Dr Emma West’s article on Empire Marketing Board posters is now available at Modernism/modernity as part of a Print+ cluster on ‘Modernist Institutions‘, edited by Megan Faragher and Caroline Z. Krzakowski.
Established in May 1926, the Empire Marketing Board (EMB) was established by the British government to increase sales of Empire goods and products. Yet its aims quickly shifted from the selling of goods to ideas. Through their campaigns, the publicity committees portrayed the empire as a ‘forward-looking conception,’[i] one which ‘stood for peace’ and ‘fair labor conditions.’[ii] This rhetoric of empire as a force for good characterizes what has variously been termed the ‘white man’s burden,’ the ‘civilizing mission’ or ‘imperialist philanthropy’.[iii] As Michael Mann notes in his essay on the ‘civilizing mission’ in India, central to this notion was the assumption that ‘colonial subjects were too backward to govern themselves and that they had to be “uplifted.”’[iv]
Image: Edgar Ainsworth, The Market Garden of the Tropics – Ceylon Tea, part of the ‘Buy from the Empire’s Gardens‘ poster set (1931). Image courtesy of Manchester Art Gallery.
In this essay, Dr West argues that the nineteenth-century doctrine of the ‘civilizing mission’ defined not only the way in which the Empire Marketing Board interacted with ‘native’ populations, but also domestic audiences. The imperialist idea that the populace needed to be ‘improved’ by an artistic, legislative or intellectual elite characterized the work of many interwar institutions, regardless of whether they addressed those living in the colonies, the British Isles, or both. Modern or modernist aesthetics were a crucial part of this ‘civilizing mission’: they helped not only to construct an image of the British empire as modern and progressive, but also to instill in viewers a modern and progressive appreciation of contemporary art.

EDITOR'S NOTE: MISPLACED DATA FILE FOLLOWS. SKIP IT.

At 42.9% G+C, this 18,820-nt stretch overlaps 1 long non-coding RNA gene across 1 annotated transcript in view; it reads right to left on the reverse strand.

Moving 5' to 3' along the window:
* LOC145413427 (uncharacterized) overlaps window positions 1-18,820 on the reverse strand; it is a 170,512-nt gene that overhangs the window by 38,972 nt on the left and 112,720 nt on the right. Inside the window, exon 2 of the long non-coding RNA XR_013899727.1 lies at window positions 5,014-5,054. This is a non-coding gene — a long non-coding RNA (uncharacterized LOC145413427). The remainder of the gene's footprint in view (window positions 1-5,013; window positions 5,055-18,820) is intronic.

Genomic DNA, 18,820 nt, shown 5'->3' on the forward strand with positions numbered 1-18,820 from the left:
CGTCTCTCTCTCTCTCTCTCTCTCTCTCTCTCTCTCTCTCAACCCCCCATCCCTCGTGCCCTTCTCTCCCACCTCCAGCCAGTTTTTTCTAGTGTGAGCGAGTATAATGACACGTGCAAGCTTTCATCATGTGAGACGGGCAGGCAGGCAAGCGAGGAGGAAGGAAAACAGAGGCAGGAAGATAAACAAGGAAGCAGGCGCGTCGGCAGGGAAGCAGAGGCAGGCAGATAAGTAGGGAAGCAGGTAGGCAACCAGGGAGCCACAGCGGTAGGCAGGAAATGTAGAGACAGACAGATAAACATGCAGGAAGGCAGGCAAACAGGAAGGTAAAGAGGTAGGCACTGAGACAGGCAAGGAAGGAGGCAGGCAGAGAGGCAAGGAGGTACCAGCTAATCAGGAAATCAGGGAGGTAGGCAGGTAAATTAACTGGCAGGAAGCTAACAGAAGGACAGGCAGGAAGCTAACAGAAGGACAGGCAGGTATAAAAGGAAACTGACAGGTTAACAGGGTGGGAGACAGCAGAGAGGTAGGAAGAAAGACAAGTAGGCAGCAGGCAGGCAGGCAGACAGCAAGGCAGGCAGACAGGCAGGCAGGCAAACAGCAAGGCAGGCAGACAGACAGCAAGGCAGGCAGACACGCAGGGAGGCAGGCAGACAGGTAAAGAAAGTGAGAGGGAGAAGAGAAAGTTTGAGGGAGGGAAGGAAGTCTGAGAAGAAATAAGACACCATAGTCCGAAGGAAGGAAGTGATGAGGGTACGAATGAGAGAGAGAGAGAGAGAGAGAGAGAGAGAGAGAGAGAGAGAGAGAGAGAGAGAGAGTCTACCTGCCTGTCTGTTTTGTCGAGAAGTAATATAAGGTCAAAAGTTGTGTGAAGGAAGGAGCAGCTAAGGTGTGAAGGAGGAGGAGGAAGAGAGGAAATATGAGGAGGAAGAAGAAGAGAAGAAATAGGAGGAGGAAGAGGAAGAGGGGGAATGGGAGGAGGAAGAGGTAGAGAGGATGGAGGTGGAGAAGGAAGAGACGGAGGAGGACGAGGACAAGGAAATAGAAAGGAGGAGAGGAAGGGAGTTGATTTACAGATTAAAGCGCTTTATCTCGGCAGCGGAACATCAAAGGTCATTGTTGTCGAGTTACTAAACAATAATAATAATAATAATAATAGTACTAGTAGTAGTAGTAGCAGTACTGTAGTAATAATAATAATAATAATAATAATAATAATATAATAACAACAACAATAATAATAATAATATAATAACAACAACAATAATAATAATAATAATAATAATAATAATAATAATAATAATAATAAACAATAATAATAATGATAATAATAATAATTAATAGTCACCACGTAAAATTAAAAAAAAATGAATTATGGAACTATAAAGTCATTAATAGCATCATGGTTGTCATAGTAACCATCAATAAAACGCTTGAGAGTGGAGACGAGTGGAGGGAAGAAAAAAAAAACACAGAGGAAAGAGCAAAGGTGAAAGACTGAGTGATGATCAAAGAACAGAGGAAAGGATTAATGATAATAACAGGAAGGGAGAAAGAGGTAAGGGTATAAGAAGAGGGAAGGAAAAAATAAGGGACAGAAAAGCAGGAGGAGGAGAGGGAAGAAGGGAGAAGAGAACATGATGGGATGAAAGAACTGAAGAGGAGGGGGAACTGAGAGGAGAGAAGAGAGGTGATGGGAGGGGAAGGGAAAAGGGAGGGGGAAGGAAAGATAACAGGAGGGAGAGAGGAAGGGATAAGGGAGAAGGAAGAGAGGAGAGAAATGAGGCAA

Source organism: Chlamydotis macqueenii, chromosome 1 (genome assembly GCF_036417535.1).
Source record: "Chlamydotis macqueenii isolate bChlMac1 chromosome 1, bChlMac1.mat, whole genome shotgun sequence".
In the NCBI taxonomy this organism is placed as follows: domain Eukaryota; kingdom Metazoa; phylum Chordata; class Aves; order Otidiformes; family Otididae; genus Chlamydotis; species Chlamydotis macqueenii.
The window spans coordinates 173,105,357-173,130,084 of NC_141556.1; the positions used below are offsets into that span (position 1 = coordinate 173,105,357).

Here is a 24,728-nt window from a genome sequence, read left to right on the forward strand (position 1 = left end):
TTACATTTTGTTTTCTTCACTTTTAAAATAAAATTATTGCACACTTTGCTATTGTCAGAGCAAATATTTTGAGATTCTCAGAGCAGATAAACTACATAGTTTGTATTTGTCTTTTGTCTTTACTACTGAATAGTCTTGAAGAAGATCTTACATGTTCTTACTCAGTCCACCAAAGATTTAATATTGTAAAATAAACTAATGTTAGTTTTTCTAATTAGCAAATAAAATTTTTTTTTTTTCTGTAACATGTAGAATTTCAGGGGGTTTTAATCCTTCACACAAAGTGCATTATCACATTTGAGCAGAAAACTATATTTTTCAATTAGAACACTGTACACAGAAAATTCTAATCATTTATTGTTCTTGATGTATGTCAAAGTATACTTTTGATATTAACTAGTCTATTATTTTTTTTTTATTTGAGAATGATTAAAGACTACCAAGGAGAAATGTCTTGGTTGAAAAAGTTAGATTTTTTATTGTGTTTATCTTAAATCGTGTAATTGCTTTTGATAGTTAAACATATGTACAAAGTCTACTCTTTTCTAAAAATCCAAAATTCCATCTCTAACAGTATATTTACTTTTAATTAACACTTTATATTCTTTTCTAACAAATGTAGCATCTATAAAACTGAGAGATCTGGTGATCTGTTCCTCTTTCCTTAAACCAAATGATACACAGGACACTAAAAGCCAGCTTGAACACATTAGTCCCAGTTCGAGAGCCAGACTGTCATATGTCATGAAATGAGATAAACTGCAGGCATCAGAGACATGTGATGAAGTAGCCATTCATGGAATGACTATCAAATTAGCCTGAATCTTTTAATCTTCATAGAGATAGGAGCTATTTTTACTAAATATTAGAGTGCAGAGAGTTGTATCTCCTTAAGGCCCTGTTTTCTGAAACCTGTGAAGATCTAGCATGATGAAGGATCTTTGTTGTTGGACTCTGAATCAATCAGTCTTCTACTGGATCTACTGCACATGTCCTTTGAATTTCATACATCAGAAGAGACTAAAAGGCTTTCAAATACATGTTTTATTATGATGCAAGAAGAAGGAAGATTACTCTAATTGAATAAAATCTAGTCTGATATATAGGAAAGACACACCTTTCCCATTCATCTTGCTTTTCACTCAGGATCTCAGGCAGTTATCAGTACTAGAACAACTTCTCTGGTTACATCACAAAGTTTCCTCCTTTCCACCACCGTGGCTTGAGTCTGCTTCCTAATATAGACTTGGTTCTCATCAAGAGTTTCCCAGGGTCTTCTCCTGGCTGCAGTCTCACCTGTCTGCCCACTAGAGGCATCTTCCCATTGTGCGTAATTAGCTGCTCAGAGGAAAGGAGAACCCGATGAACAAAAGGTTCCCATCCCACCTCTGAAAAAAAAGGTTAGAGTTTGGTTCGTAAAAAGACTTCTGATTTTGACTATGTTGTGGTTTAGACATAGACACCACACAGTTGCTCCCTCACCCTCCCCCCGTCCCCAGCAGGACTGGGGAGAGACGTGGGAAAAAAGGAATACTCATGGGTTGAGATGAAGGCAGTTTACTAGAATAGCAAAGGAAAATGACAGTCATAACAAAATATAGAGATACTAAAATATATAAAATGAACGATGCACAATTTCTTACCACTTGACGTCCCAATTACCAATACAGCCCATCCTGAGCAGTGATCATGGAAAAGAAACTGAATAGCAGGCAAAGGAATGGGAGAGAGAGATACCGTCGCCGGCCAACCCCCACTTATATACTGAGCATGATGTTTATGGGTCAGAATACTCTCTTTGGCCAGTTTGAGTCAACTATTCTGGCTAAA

[i] Stephen Tallents, “Prelude to Publicity,” Institute of Commonwealth Studies, Sir Stephen Tallents Papers, ICS79/32, 4.
[ii] Tallents, “Publicity,” ICS, Tallents Papers, ICS79/33/1, 11.
[iii] “White Man’s Burden” was a phrase used by Rudyard Kipling in his 1899 poem of the same name; Homi Bhabha discusses both the “Civilizing Mission and the White Man’s Burden” in The Location of Culture (London: Routledge, 1994), 83. For a history of the “civilizing mission,” see Michael Mann, “‘Torchbearers Upon the Path of Progress’: Britain’s Ideology of a ‘Moral and Material Progress’ in India,” in Colonialism as Civilizing Mission: Cultural Ideology in British India, ed. Harald Fischer-Tiné and Michael Mann (London: Anthem, 2004), 4-5. “Imperialist philanthropy” is Edward Said’s term: see Culture and Imperialism (New York: Vintage, 1994), xxii.
[iv] Mann, “Torchbearers,” 4.